Georgia Tech outside linebacker Jeremiah Attaochu is an ascending, young football prospect, and considering the way his stock is trending, perhaps someday he’ll be on par with the Packers’ Clay Matthews.
It only makes sense that Matthews is one of the NFL’s premiere pass rushers that Attaochu looks to as an example of how to succeed.
“I watch some of those pass rushers who kind of fit my mold, body type and athletic ability,” said Attaochu at the NFL Combine. “I watch Clay Matthews and Von Miller; I watch Terrell Suggs. He’s more mature as a pass rusher, and he uses his power very well.”
As someone that has made double-digit tackles for a loss in each of the past three seasons, Attaochu is being looked at as a player who can get into an opponents' backfield and create havoc, which is precisely what he did at the college level.
In four seasons at Georgia Tech, Attaochu made 43.5 tackles for a loss and 31.5 sacks, the first three years of which came in defensive coordinator Al Groh's 3-4 system, playing as a stand-up outside linebacker.
When the Yellow Jackets fired Groh and hired new defensive coordinator Ted Roof in 2013, Attochu switched to defensive end in a 4-3. The experience has exposed Attaochu to variety of defensive systems and adds to his versatility, but he feels his comfort zone is still in a two-point stance.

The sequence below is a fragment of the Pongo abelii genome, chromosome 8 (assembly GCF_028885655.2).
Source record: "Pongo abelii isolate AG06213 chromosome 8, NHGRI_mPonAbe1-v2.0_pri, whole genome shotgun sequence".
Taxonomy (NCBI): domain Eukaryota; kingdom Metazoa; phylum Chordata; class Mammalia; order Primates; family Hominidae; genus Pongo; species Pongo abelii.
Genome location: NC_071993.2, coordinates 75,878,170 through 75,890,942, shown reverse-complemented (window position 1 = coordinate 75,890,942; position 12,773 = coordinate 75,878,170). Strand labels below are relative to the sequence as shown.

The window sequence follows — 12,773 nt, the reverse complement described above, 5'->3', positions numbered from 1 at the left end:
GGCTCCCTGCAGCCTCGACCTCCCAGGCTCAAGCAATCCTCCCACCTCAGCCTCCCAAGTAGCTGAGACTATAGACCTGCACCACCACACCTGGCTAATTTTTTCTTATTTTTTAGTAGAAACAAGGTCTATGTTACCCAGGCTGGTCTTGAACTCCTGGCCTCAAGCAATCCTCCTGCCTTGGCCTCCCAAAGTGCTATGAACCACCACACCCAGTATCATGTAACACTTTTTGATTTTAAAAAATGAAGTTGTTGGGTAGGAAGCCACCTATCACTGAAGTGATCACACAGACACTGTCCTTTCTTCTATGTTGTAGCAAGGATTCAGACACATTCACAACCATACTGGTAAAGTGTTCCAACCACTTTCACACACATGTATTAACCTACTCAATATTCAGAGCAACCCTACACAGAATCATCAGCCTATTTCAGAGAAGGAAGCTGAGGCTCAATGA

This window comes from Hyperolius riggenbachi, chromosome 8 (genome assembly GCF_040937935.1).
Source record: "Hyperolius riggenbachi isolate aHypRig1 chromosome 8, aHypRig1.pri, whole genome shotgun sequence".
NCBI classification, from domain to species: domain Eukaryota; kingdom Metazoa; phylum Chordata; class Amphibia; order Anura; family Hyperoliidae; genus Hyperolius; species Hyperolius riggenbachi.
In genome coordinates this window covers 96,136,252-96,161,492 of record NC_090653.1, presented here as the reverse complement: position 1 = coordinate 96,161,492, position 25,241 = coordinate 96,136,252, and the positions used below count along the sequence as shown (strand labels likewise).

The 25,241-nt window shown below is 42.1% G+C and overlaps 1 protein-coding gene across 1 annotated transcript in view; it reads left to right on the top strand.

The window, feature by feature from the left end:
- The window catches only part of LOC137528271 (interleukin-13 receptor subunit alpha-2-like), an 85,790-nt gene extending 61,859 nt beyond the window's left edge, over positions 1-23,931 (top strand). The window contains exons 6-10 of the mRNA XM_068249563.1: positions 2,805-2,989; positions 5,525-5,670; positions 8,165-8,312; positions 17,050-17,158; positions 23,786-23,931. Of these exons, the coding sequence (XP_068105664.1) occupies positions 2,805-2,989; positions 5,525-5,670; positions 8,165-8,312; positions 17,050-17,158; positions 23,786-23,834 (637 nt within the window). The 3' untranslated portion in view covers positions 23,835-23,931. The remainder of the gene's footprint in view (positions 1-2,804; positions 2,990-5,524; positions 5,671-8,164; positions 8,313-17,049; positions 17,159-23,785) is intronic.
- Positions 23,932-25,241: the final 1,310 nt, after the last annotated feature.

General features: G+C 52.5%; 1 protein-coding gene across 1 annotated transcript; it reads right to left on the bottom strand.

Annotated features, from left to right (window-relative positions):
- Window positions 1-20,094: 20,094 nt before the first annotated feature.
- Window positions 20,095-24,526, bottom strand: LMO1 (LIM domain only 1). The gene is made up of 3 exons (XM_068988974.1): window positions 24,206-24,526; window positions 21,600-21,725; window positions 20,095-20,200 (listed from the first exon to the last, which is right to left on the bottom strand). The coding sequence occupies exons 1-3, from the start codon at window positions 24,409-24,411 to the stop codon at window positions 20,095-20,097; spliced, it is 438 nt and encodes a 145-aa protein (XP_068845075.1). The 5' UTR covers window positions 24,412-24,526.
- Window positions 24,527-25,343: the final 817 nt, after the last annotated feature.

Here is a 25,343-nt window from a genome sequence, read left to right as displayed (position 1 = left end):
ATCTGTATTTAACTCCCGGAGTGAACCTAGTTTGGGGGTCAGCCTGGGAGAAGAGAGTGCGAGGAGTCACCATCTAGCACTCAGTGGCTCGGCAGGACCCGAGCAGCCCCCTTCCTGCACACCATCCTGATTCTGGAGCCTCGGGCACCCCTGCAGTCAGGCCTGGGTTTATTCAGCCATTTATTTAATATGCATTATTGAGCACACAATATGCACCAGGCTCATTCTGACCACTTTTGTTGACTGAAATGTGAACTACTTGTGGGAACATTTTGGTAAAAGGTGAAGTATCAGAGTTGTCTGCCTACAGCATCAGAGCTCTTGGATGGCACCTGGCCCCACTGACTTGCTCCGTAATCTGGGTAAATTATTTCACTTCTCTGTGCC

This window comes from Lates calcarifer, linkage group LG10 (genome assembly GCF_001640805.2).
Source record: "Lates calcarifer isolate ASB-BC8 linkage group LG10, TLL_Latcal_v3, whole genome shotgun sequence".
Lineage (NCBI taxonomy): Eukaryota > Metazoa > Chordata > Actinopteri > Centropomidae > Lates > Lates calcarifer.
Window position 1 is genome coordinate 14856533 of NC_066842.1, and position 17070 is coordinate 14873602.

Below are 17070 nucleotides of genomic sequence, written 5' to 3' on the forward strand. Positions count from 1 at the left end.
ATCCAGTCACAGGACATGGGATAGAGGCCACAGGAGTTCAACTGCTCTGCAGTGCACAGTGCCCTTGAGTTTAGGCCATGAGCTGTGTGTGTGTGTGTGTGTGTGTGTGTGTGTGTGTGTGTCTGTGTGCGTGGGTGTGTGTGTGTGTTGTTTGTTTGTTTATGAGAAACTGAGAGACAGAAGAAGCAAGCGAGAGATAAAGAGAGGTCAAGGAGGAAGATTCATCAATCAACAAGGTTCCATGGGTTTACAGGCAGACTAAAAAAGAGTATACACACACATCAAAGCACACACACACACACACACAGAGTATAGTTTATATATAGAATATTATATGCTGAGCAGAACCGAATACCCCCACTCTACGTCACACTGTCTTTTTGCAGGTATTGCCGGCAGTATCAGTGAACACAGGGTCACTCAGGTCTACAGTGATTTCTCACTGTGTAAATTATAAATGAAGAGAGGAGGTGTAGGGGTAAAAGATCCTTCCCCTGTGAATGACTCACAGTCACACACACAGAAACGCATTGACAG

"Standing up as a 3-4 rush linebacker, definitely," said Attochu.
NFLDraftScout.com has Attaochu as the fifth-ranked outside linebacker in this year's Draft class and the 47th ranked overall player.
Such a ranking makes Attaochu difficult to project as being selected by the Packers, who own the 21st and 53rd overall selections, maybe a few slots too high to select the Georgia Tech product in the first round and too low to still be available at the end of the second round.
However, should Attaochu fall farther than expected or the Packers pull off a trade, maybe they'll consider bolstering their pass rush, which head coach Mike McCarthy described—along with cornerbacks—as a source of constant emphasis at last month's NFL Owners Meeting.
"Corners and pass rushers," said McCarthy. "I don’t think I’ve ever been in a personnel meeting where as my responsibility as head coach when you talk about defense to talk about the importance of corners and pass rushers."
Attaochu was born and raised in Nigeria until moving to the USA with his family in the nineties. He first started playing football as a freshman in high school.
While at the Senior Bowl in January, Attaochu suffered a hamstring injury that prevented him from participating in the NFL Combine, although he did take part in Georgia Tech's pro day in late March.
The Packers were one of all 32 teams represented at the workout, according to Gil Brandt of NFL.com, where Attaochu ran as fast as 4.57 seconds in the 40-yard dash and participated in every other drill except the bench press.
Asked where he envisions himself in his pro career, Attaochu replied, "Being a Pro Bowl player. I think that’s the type of player that I am. That’s the type I’ve been in college.
"I’ve been great for my team and for my school. I’d like to take my game to the next level. I know there are things that I can work on. There are still things in my game that I have to get better at for the NFL and I’m ready to do that."
If Attaochu accomplishes such goals, perhaps there will be more comparisons to Matthews in his future.
Brian Carriveau is the author of the book "It's Just a Game: Big League Drama in Small Town America," and editor of Cheesehead TV's "Pro Football Draft Preview." To contact Brian, email firstname.lastname@example.org.
Photo: Georgia Tech linebacker Jeremiah Attaochu by Brian Carriveau.
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